Getting to know the Saskatoon Cycles Board of Directors: Jim Arnold

Q: Who are you and why do you ride a bike?

I’m a doctoral psychologist in a clinical-community group practice, so in my days, I mostly see patients.  The community part of this means I’m interested in things that make people feel good, which bring happiness. This includes being active and outside.  I’m a bicycle commuter, not really riding for recreation, unless we have travelled somewhere.  About 20 years ago I noticed that I was finding it increasingly stressful getting from place to place in Saskatoon, so I started focussing on what made the journey or trip more or less enjoyable.  This meant, for me, not driving in spring, summer, and fall.  About 5 years after that, I bought studded tires and started riding in winter too.  It’s one of those happy parts of my day: in all weather, to ride home, and decompress.  Riding a bicycle is one of those built-into-your-day mindfulness things: I recommend it.  I haven’t found another form of transport that does that for me.

Q: How long have you been on the Saskatoon Cycles Board of Directors?
I’ve spent one year so far on the board.

Q: Besides being on the Board, what other Saskatoon Cycles activity/initiative do you volunteer your time towards?

I’ve attended some meetings with the people who plan Saskatoon’s transportation, to get a sense of how we might contribute to better active transportation in #yxe.  The first Saskatoon bike sale and swap was a lot of fun; I’m looking forward to the next one, in May 2020. 

Q: In an average month, about how much time do you contribute to Saskatoon Cycles, between being on the Board and your other volunteer efforts?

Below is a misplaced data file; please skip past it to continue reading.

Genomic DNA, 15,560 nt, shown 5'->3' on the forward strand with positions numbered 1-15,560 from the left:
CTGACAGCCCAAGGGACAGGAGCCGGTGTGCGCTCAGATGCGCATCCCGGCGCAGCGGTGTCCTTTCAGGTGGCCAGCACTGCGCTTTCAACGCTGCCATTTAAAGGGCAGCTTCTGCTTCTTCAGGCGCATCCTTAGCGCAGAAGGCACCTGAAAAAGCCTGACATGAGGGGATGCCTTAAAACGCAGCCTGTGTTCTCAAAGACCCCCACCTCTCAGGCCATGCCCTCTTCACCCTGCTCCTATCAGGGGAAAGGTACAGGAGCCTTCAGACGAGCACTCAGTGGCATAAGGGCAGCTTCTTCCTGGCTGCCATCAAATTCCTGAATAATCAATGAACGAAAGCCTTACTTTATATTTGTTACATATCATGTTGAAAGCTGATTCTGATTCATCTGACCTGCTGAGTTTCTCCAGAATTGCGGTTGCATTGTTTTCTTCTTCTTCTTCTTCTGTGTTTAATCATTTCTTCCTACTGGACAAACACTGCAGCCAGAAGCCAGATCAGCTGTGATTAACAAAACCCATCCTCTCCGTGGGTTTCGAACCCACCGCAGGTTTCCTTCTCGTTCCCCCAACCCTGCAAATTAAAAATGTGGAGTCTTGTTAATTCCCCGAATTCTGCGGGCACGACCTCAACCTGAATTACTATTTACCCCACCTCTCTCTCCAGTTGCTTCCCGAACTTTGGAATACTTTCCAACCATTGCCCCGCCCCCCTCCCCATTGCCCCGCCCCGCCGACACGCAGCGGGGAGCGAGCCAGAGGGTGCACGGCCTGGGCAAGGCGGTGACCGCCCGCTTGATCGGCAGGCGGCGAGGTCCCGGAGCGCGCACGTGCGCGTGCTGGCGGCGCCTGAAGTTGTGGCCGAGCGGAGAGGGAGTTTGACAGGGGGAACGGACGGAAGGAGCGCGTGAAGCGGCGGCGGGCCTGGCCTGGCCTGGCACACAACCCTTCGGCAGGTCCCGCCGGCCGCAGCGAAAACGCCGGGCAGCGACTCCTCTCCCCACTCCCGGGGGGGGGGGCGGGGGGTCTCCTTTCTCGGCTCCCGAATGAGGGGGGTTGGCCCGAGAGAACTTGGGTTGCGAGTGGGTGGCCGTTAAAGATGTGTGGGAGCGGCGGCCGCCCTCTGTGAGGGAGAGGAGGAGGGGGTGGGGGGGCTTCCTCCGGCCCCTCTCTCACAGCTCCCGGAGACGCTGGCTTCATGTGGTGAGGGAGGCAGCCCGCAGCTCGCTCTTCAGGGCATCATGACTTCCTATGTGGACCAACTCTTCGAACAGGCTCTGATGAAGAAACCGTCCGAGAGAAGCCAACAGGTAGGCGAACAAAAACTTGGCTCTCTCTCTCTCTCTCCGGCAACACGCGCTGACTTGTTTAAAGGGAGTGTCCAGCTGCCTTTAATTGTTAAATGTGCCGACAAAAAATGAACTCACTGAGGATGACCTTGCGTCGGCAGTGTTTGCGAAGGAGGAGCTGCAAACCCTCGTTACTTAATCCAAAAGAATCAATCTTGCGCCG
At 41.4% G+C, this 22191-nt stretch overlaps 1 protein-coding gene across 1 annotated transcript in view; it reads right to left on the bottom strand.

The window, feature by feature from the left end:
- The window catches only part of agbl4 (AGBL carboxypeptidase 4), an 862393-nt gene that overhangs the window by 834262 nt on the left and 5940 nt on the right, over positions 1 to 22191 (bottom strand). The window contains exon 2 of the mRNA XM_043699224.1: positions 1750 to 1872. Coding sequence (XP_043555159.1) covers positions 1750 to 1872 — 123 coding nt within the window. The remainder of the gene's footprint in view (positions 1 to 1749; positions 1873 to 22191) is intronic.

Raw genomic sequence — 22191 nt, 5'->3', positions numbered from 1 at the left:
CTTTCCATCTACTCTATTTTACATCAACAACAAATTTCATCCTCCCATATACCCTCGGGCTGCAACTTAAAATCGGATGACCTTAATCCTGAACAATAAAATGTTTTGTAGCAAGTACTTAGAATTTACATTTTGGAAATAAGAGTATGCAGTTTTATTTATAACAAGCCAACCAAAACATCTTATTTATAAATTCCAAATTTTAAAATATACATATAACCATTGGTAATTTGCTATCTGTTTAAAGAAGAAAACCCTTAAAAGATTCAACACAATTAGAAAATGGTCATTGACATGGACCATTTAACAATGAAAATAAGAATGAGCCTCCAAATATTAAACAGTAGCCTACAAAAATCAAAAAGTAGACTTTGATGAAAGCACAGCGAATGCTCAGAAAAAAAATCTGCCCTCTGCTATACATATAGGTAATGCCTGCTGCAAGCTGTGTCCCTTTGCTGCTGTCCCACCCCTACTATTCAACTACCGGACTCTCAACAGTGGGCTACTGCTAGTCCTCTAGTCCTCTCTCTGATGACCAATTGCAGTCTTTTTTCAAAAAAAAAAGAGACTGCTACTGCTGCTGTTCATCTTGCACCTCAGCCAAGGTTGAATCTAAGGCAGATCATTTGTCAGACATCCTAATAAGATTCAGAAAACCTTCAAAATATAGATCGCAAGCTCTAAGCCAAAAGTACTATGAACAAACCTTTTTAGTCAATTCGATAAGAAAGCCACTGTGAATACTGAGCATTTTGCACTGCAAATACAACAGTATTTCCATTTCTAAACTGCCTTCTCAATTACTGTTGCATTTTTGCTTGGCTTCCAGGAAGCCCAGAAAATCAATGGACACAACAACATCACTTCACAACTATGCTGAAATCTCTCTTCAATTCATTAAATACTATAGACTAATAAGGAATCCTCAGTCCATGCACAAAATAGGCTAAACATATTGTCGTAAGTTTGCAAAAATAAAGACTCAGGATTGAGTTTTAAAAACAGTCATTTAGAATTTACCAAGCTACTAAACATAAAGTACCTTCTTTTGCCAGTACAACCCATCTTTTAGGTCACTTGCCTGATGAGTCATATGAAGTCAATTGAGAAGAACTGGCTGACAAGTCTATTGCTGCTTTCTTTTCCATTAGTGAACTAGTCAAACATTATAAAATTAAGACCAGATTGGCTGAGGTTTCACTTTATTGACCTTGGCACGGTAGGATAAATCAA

2 to 4 hours with Saskatoon Cycles.  I am also on another unrelated community committee which takes about the same amount of time.

Q: What has been the highlight of your involvement with Saskatoon Cycles so far? What are you most proud of?

I’m interested to see what further dialogue we can have with those who plan “active transportation” in the city. I’d sure like to see the “all ages and abilities” idea take off, so that anyone who thinks of riding a bicycle anywhere in the city doesn’t hesitate because they worry about safety.  I’ve met lots of people who cycle and people who like bicycles: a community of people with a common interest.  I attended the World Winter Cycling Congress in Calgary in February 2019; that was extremely informative and extremely fun. Did you know that Calgary has a complete all-year separated cycle track network in the downtown (separated bike lanes), a 4-season bike sharing program, and year round bicycle police?  These are things we can aspire to here. 

Q: Why are you involved with Saskatoon Cycles? What do you get from being involved?

I am a commuter by bicycle.  I want to see transportation options in Saskatoon that allow those who can’t or don’t drive a car the same opportunities to get from place to place.  And to not be fearful of being struck by someone in a car.  As an older adult, I thought it was important that people can understand that it isn’t athletic to ride a bicycle to get from place to place, it’s just transportation.  That a person on a bicycle shouldn’t have to be brave to ride in #yxe.  I hope to help with Saskatoon’s struggle to understand “transportation equality” – that everyone deserves the right to travel safely and to not have conflict with other street users.  I hope that our civic leaders and planners can lead on this issue, and think outside of the car.

Q: What would you say to someone considering becoming a board member?

It’s a diverse group with one thing in common: cycling forms some part of their life.  You don’t have to know much about cycling or how a board operates.  People who cycle are friendly.  Contact Saskatoon Cycles or a board member, like me @JamesBicycle (Twitter).

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